A turkey hunting buddy drives his original 1987 Toyota.  At 275,000 miles he replaced the engine with a new engine that was given to him in a wrecked truck that had been totaled. The old 22 series 4 cylinder.  It was fuel injected which he removed and replaced with a 2 barrel carb.  He hasn't paid the consequences of fixing something not broken.  He surprised me when he recently bought a new Colorado with its gizmo engine that gets 25 mph on the road when it shuts down cylinders.  It's too bad we  learn which years of mfg. are good or bad for Ford and Toyota after we buy them new or with low mileage used. On the plus side for turbos and longevity, the rumor is Land Cruiser will offer a six cylinder version next year's model.  That Toyota engineers have given their stamp of approval on a vehicle designed for 25 years of life in third world countries portends well for turbos.  Gil.  

Share this post


Link to post
Share on other sites
stwilgefortis

I have owned three Toyotas. I had a Highlander the first year they came out. The air conditioning died at 200,000 miles after about 10 years.I pulled a friend’s suburban out of his icy driveway with it. Best car I ever owned.Cost me $1000 to fix the ac.I next owned a RAV4; put 120 ,000miles on it, never in the shop. Super peppy, just not enough room for 2 large sons and 2 bird dogs.And  not enough towing capacity for my needs. And now I have a forerunner with 80,000 on it, never in the shop .Toyotas are built to last and not go in the shop. They are not very interested in bells and whistle‘s -just real functional vehicles. I don’t know a thing about the Ranger or the Tacoma. Had a friend that had a tacoma and loved it. I can’t imagine a contest in which I would pick another vehicle over a Toyota

Edited by stwilgefortis
Mistake

Share this post


Link to post
Share on other sites
dogrunner
11 hours ago, Korthaar said:

I really feel like the rangers and Colorados are as big as full sized trucks now. It's all plastic, now anyway. I have 05 f150 with 60k on it. It's paid for and I will run it into the ground.

The Ranger is not as big as a F150, especially on the inside. 

Share this post


Link to post
Share on other sites
dogrunner
12 hours ago, GLS said:

Here's the dilemma:  the Tacoma gives poor gas mileage compared with the Ranger.  However the Ranger accomplishes this by turboing a 4 cylinder.  Everything I've read about turbochargers or superchargers states it decreases the longevity of an engine.  It's too early to tell with the new engine in the Ford.  The big complaint about Toyota is that it is old school, well older school, technology compared with some trucks.  To me, tried and true, sold me and continues to sell me on Toyotas.  I drive a 2003 Sequoia I bought new in May of 2003 and a 2016 4Runner I bought used with 30500 miles in September.  The Sequoia helps keep the miles off the 4Runner and sports 225,000 miles.  I had a 1997 T100 with 177,000 miles on it that I reluctantly turned in for $4700 credit against a 2010 Outback for my daughter in the cash for clunker program back in 2010.  I like keeping two vehicles handy; sorta like having two bird dogs of different ages.   It's nice having a Plan B.  Oh, what a feeling.... Gil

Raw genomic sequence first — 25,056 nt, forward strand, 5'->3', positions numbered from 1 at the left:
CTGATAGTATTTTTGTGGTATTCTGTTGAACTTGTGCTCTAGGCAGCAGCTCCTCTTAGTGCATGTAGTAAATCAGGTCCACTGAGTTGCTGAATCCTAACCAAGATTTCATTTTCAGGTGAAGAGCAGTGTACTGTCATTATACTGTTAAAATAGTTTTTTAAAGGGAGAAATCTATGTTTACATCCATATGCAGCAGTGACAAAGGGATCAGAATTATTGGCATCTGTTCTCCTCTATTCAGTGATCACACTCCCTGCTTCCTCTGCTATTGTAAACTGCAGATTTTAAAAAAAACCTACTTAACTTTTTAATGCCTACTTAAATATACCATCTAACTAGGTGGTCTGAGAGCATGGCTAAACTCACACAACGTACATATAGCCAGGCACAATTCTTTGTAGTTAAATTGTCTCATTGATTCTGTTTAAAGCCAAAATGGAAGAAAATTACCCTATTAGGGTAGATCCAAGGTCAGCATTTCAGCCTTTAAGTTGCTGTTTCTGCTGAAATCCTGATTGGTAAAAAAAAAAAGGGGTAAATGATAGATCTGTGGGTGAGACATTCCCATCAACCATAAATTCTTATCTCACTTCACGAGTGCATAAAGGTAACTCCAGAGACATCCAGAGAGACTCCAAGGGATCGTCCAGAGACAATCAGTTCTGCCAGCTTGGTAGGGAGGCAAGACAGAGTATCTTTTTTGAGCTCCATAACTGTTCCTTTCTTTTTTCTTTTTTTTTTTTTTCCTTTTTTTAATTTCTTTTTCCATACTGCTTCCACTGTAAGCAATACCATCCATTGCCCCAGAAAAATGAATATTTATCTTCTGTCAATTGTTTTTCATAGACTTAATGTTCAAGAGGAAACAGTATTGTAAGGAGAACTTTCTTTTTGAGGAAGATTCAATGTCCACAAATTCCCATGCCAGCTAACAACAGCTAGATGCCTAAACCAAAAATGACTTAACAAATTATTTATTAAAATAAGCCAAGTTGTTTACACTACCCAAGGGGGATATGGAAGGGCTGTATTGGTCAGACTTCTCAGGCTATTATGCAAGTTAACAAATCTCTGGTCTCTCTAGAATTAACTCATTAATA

Ford  Ecoboost turbo motors have been around since 2010 and are now in almost every vehicle except the Superduty so its not like there new to the market. 

Share this post


Link to post
Share on other sites
River19

Drive them all.  It's the internet, everyone finds a reason to justify what they chose or like.

 

They are all "good" with subtle differences between them depending on what you want.  They do all drive differently, the taco feels most "truck-like" with the Ranger and Colorado feeling more refined and car-like/SUV like.

 

No substitute for driving what you can.

Share this post


Link to post
Share on other sites
jeff88

Check out Edmunds vehicle reviews and scroll down to their consumer reviews.  While I find their internal vehicle reviewers to be unbiased, the consumer reviews are the best source of info.  

Share this post


Link to post
Share on other sites
Flush
20 hours ago, Treerooster said:

 

I know the tacoma has had a good reputation but saw a report not long ago that they new ones aren't as dependable as past models.

 

 

I don't know what report you saw, and perhaps that is true, but show me any report that has Ford with higher dependability than Toyota.

I'm not bashing Ford, I own a Ford truck and would happily buy another, but if dependability is a primary concern you can't do better than Toyota as a brand. That doesn't mean if you buy a Toyota you won't have problems, but Toyota is proven to have higher dependability than Ford (or any other domestic brand) in any measurable metric over and over and over.

 

You might like and prefer a Ranger, it might actually be a better vehicle than a Tacoma for your wants and needs, but you are kidding yourself if you think going with a  new model from Ford is going to be statistically equal or better dependability than a Toyota, even if Toyota has seen some slip relative to past performance. Again the Ranger may prove to be perfectly dependable, many components of it are not new, and in many ways (fuel economy for example) it may perform better than the Tacoma, but if dependability is the primary driver, by any data-driven metric (not some guy on the internet that tells you his Ford was awesome and his Toyota junk) Toyota has a clear advantage. 

 

 

 

Share this post


Link to post
Share on other sites

Please sign in to comment

You will be able to leave a comment after signing in



Sign In Now

×